Treatment may not be needed for the early stages of this disease. Some patients may need an occasional blood transfusion.
If treatment is needed because of very low blood counts, chemotherapy drugs can be used.
In most cases, chemotherapy can relieve the symptoms for many years. (When the signs and symptoms go away, you are said to be in remission.)
Removing the spleen may improve blood counts, but is unlikely to cure the disease. Antibiotics can be used to treat infections. People with low blood counts will receive growth factors and, possibly, transfusions.
Most patients with hairy cell leukemia can expect to live 10 years or longer after diagnosis and treatment.
The low blood counts caused by hairy cell leukemia can lead to infections, fatigue, and excessive bleeding.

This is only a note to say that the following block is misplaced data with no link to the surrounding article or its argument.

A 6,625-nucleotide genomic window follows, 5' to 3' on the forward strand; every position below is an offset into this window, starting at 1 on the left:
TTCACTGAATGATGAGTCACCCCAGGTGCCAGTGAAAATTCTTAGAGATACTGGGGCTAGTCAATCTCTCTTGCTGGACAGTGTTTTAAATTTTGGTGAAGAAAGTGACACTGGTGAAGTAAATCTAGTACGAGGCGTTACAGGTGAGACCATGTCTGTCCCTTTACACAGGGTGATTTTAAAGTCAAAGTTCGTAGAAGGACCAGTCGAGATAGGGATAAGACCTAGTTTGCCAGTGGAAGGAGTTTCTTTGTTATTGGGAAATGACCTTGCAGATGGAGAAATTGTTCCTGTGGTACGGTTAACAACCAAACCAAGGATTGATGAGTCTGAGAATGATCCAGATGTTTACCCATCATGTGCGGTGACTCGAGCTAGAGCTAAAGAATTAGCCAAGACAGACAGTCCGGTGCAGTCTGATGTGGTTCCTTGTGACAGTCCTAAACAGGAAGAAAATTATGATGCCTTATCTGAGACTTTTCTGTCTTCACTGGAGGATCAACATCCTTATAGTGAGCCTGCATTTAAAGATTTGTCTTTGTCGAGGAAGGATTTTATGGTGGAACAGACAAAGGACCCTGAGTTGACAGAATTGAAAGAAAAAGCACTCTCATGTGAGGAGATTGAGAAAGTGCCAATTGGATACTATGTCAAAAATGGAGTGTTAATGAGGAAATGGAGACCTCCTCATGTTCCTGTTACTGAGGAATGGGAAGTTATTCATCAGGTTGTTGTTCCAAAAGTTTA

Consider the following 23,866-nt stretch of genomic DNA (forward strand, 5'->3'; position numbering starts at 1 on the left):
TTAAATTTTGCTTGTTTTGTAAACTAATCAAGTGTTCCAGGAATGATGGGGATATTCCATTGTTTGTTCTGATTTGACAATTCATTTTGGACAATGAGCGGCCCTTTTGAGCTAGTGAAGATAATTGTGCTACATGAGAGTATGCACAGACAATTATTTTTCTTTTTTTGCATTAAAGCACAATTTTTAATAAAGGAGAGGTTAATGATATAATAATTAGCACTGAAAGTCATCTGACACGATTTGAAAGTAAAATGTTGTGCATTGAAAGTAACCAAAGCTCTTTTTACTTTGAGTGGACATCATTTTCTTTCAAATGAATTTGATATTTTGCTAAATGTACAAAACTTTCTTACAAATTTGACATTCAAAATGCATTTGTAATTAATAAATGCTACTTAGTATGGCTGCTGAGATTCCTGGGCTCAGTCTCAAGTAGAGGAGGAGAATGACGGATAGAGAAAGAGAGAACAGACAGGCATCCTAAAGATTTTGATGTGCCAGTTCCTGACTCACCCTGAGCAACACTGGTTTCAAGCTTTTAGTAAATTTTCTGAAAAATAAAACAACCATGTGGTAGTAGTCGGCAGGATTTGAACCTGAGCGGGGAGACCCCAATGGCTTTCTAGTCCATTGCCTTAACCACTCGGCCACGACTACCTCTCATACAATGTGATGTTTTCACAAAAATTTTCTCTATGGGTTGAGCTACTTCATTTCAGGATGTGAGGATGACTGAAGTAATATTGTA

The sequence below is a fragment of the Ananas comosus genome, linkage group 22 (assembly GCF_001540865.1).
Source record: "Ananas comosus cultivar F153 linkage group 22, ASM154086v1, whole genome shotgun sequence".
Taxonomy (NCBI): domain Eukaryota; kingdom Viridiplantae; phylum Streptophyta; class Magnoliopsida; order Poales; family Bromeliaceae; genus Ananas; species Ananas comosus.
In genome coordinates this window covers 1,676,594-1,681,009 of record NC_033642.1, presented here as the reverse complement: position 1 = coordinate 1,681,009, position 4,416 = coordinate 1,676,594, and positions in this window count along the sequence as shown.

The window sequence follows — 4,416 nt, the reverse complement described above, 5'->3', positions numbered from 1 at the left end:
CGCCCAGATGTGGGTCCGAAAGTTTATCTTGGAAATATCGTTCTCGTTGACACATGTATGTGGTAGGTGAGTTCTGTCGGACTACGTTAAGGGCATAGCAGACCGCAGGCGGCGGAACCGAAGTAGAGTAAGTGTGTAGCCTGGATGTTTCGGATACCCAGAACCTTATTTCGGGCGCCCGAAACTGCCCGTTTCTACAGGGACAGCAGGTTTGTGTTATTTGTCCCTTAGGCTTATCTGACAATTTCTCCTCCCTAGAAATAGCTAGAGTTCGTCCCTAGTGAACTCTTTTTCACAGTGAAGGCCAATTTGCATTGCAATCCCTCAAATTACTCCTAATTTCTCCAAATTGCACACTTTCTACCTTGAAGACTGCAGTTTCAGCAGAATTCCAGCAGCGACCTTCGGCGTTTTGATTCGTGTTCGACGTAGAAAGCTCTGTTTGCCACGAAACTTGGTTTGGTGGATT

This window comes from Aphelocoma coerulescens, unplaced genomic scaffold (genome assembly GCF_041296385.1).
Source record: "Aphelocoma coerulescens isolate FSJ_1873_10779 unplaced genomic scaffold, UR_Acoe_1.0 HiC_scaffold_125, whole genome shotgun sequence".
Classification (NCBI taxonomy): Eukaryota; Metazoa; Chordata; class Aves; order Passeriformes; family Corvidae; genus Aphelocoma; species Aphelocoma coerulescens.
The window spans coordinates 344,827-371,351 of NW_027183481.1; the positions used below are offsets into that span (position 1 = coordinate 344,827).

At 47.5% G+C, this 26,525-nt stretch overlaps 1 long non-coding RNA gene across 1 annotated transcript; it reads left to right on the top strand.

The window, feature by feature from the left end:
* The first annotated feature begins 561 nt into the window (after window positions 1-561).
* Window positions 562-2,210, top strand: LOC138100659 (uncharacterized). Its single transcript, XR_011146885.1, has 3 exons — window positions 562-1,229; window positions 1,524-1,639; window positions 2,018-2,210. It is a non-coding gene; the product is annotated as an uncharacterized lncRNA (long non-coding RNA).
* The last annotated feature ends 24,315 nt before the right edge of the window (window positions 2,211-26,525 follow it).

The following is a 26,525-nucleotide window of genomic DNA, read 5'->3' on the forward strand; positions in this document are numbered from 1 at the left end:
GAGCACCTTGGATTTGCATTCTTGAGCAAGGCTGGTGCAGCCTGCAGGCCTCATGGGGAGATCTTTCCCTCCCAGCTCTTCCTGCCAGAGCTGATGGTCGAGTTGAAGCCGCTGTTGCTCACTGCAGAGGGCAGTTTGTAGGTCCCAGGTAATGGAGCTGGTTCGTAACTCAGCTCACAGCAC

When to Contact a Medical Professional
Call your health care provider if you have significant bleeding. Also call if you have signs of infection, such as a persistent fever, cough, or general ill feeling.
National Cancer Institute: PDQ Hairy Cell Leukemia Treatment. Bethesda, MD: National Cancer Institute. Date last modified 02/28/2014. Available at http://cancer.gov/cancertopics/pdq/treatment/hairy-cell-leukemia/HealthProfessional. Accessed May 29, 2014.
National Comprehensive Cancer Network. NCCN Clinical Practice Guidelines in Oncology (NCCN Guidelines): Non-Hodgkin's Lymphomas. Version 2.2014. Available at http://www.nccn.org/professionals/physician_gls/pdf/nhl.pdf. Accessed May 29, 2014.
Yi-Bin Chen, MD, Leukemia/Bone Marrow Transplant Program, Massachusetts General Hospital, Boston, MA. Also reviewed by David Zieve, MD, MHA, Isla Ogilvie, PhD, and the A.D.A.M. Editorial team.